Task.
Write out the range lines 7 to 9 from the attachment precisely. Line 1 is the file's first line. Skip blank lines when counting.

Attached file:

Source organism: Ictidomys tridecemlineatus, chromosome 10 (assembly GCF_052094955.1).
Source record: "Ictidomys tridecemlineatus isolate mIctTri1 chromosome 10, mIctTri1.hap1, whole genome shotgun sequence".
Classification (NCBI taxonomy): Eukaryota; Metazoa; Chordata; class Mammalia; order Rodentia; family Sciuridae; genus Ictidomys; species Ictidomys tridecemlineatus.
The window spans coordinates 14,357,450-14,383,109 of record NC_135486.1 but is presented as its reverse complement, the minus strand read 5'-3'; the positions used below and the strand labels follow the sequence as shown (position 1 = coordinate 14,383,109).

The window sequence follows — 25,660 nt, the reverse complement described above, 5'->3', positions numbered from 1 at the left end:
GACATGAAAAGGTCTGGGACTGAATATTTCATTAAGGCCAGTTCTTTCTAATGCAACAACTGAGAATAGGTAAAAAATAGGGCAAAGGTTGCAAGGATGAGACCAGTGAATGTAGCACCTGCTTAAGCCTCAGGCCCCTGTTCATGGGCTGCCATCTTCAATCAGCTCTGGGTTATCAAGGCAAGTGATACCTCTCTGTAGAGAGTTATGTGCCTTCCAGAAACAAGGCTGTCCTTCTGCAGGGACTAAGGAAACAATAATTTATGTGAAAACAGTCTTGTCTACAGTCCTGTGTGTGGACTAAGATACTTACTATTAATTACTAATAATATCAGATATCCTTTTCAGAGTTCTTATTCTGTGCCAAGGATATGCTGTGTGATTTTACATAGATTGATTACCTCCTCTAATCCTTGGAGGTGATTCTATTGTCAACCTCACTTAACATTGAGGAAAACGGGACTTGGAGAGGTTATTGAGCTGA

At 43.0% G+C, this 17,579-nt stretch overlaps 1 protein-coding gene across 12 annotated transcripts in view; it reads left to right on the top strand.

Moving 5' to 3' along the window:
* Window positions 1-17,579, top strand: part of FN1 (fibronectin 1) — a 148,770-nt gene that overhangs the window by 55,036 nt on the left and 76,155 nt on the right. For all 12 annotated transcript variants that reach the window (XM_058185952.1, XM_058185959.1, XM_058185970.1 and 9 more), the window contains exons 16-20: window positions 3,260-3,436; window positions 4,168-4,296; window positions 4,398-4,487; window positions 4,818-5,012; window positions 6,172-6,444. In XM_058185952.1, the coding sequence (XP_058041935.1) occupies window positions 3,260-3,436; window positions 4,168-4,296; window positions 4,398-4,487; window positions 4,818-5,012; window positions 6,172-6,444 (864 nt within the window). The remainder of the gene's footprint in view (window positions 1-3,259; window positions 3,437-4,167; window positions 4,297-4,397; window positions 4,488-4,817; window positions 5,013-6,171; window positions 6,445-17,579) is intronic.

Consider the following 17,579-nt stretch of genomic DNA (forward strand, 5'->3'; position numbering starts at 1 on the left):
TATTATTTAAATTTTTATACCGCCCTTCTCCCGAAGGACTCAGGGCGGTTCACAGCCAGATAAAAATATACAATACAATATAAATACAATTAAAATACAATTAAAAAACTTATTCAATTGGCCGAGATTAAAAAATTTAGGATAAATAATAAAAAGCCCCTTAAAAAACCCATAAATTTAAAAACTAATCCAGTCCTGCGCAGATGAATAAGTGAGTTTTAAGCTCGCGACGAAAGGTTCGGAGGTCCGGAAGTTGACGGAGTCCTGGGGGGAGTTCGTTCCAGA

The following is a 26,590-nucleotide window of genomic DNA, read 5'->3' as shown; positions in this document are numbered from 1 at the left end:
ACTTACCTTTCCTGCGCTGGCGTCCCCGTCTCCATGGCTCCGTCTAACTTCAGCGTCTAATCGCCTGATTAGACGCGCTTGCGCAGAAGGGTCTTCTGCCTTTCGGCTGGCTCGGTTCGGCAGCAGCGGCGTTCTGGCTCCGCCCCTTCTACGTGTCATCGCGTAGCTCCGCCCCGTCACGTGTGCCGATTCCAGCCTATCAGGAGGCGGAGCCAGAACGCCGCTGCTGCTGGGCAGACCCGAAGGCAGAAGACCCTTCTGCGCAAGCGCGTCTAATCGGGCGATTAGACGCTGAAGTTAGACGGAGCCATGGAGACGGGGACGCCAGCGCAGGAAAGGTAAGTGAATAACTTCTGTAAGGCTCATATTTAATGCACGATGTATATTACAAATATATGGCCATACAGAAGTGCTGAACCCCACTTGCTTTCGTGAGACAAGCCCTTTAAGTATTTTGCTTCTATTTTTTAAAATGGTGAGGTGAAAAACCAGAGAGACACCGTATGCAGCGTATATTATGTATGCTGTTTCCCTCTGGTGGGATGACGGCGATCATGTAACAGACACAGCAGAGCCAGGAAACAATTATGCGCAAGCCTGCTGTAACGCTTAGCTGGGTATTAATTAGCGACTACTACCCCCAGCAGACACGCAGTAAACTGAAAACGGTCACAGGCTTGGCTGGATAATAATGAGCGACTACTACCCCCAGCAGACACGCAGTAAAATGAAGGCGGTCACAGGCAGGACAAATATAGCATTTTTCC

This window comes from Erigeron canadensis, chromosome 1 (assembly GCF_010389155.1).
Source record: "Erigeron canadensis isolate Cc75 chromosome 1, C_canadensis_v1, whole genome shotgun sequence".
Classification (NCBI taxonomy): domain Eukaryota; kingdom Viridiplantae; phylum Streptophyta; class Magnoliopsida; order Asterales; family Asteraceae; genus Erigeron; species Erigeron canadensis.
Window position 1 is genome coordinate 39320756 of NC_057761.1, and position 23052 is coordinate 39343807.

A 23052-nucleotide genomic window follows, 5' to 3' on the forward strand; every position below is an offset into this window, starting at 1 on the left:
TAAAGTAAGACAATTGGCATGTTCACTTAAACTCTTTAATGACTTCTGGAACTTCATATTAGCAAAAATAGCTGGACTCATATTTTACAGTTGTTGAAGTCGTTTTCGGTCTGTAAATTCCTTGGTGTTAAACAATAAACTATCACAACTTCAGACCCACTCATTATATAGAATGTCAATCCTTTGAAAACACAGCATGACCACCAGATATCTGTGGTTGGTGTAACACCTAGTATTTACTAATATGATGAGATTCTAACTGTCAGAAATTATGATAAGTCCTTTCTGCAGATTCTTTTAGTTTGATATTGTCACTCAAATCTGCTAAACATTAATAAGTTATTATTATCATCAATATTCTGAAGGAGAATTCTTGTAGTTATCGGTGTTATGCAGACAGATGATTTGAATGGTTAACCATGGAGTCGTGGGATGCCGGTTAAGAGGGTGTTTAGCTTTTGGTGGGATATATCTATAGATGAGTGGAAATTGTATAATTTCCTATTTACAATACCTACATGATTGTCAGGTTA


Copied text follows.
At 43.0% G+C, this 17,579-nt stretch overlaps 1 protein-coding gene across 12 annotated transcripts in view; it reads left to right on the top strand.

Moving 5' to 3' along the window:
* Window positions 1-17,579, top strand: part of FN1 (fibronectin 1) — a 148,770-nt gene that overhangs the window by 55,036 nt on the left and 76,155 nt on the right. For all 12 annotated transcript variants that reach the window (XM_058185952.1, XM_058185959.1, XM_058185970.1 and 9 more), the window contains exons 16-20: window positions 3,260-3,436; window positions 4,168-4,296; window positions 4,398-4,487; window positions 4,818-5,012; window positions 6,172-6,444. In XM_058185952.1, the coding sequence (XP_058041935.1) occupies window positions 3,260-3,436; window positions 4,168-4,296; window positions 4,398-4,487; window positions 4,818-5,012; window positions 6,172-6,444 (864 nt within the window). The remainder of the gene's footprint in view (window positions 1-3,259; window positions 3,437-4,167; window positions 4,297-4,397; window positions 4,488-4,817; window positions 5,013-6,171; window positions 6,445-17,579) is intronic.